300. The first thing then to be done by an officer, in acquiring the coup d’oeul militaire, is to learn, both from books and on the field, what space is taken up by a battalion and its intervals, by a squadron, and by a battery when in order of battle; how much when in column of march; and the average time required for certain movements, under given circumstances of the ground. This acquirement he may make by adopting some standard of his own; his ordinary pace, and that of a horse, serving for computing time and distance reciprocally. The next step is to acquire the habit of estimating, by the appearance of these different objects, from various points of view, how far off they are. This must be done practically. A very simple aid to it is the following; – Upon the stem of a lead-pencil, cut square, and held out at a uniform arm’s length from the eye, and by means of a thread attached to it and fastened to the top button-hole, let the officer mark off, on one of the edges, the length seen on it by holding the pencil upright between the eye, and a man placed successively at different distances from it, as 100, 150 – 1000 yards. This will give one rough standard fir practice. Another may be made by first ascertaining the average height of certain cultivated trees, as the apple, &c.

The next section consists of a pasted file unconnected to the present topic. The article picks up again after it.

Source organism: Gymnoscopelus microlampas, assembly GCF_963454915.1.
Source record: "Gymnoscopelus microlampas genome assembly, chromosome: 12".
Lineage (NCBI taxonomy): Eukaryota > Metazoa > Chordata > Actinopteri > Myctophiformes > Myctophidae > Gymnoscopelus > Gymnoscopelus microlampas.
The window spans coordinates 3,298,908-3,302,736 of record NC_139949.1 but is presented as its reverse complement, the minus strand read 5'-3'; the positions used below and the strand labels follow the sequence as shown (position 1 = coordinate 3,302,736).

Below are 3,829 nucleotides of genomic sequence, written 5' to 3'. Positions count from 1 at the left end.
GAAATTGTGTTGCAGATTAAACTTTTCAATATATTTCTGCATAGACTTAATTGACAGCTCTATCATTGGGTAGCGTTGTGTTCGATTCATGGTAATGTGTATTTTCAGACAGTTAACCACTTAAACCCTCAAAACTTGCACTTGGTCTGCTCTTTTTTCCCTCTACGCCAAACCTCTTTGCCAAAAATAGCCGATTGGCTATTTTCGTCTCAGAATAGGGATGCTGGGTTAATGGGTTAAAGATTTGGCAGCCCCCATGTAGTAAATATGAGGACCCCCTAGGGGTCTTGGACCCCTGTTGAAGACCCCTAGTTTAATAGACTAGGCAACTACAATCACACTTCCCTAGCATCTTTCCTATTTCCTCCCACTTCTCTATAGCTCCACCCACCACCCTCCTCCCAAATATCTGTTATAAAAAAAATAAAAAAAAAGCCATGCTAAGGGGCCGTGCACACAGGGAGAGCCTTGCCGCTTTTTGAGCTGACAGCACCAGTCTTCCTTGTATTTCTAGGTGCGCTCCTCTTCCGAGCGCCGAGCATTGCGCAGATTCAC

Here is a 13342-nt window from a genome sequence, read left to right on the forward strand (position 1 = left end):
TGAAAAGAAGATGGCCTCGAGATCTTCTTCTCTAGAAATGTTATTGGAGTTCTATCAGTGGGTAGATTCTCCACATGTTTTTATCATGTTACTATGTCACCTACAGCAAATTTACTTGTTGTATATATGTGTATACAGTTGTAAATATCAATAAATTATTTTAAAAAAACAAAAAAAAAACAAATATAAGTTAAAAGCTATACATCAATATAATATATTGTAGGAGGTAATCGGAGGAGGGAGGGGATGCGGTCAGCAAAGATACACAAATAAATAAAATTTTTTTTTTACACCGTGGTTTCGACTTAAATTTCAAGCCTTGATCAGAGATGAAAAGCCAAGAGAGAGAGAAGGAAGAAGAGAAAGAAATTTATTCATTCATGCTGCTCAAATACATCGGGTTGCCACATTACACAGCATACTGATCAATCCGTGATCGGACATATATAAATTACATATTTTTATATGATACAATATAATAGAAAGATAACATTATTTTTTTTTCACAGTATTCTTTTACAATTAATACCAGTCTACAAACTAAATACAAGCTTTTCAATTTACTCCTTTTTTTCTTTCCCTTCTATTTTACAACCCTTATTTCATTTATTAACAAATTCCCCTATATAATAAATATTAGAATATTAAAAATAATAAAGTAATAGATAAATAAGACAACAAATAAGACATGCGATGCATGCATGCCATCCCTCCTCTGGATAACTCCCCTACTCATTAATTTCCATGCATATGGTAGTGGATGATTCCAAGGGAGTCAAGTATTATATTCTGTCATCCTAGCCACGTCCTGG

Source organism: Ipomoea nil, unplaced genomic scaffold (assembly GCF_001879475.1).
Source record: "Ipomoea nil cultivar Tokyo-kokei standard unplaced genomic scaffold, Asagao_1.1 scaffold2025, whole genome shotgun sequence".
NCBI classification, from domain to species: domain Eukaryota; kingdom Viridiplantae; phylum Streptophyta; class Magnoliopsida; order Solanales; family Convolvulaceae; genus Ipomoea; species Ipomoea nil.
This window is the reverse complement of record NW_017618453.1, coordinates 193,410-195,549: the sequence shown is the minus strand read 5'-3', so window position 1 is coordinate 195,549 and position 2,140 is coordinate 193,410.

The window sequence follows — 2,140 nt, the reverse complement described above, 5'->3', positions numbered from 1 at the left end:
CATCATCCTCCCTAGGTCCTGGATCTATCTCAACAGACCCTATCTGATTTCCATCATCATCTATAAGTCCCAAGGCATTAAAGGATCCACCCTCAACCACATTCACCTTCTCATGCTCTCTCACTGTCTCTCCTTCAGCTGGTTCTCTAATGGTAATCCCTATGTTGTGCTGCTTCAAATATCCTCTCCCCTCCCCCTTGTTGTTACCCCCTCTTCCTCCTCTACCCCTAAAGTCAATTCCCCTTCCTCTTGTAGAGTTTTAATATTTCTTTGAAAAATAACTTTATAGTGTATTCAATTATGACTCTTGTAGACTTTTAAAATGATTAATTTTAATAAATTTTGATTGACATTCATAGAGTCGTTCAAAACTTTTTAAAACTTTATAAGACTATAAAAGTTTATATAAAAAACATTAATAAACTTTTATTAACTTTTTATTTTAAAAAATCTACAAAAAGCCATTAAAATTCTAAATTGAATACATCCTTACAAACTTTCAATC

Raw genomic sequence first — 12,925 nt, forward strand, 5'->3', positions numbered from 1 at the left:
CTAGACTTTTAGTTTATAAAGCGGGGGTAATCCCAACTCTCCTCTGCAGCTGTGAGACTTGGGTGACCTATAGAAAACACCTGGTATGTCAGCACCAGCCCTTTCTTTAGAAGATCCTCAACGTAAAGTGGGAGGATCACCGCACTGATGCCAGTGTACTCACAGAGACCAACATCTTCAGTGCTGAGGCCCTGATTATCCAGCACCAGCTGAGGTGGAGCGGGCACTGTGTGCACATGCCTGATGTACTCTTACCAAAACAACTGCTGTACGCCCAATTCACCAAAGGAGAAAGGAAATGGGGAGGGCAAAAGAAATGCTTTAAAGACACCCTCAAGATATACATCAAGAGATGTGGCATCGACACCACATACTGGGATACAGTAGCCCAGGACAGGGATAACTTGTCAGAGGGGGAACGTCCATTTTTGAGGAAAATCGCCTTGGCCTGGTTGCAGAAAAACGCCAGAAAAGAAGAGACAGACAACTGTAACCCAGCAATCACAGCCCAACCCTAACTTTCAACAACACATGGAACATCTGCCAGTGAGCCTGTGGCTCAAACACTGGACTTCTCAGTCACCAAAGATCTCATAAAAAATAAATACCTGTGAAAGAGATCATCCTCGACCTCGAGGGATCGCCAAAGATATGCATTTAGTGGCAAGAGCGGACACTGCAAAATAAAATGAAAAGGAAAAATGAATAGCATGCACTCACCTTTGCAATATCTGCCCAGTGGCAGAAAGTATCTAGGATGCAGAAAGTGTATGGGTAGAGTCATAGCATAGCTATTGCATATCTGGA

301. For getting relative positions, a contrivance for measuring angles roughly must be used. This is done by first folding a leaf of paper across, and then doubling it along the folded edge, as if to divide it into four equal parts. The angle between the edge of the first fold and that of the second will be a tolerably accurate right angle. Now by cutting off carefully along the fold, one of the pieces, we obtain a quadrant or 900; then folding this at the angle, so that the two edges will exactly coincide, we get the half of a quadrant or 450; and so on, by successive bisections, we can mark off smaller angles. Then making a pen or pencil-mark along each of the folds, and numbering the angles successively from 0 to 900, we have a rough protractor, that can be used both for measuring angles and setting them off on a sketch. To measure vertical angles, a thread with a light plummet, must be attached to the angular point. If the object is above the horizon of the eye, we hold the protractor with the angular point from the eye, so that the plumb-line will fall along the face of the paper just touching if; then directing the top edge of the protractor on the object, so that it is just seen by the eye sighting along the edge, and the angle formed between the plumb-line and the other edge, will be the same as the angle between the line of sight and the horizon of the eye. If the object is below the horizon of the eye, the angular point is placed towards the eye; the same series of operations will give the angle below the eye’s horizon.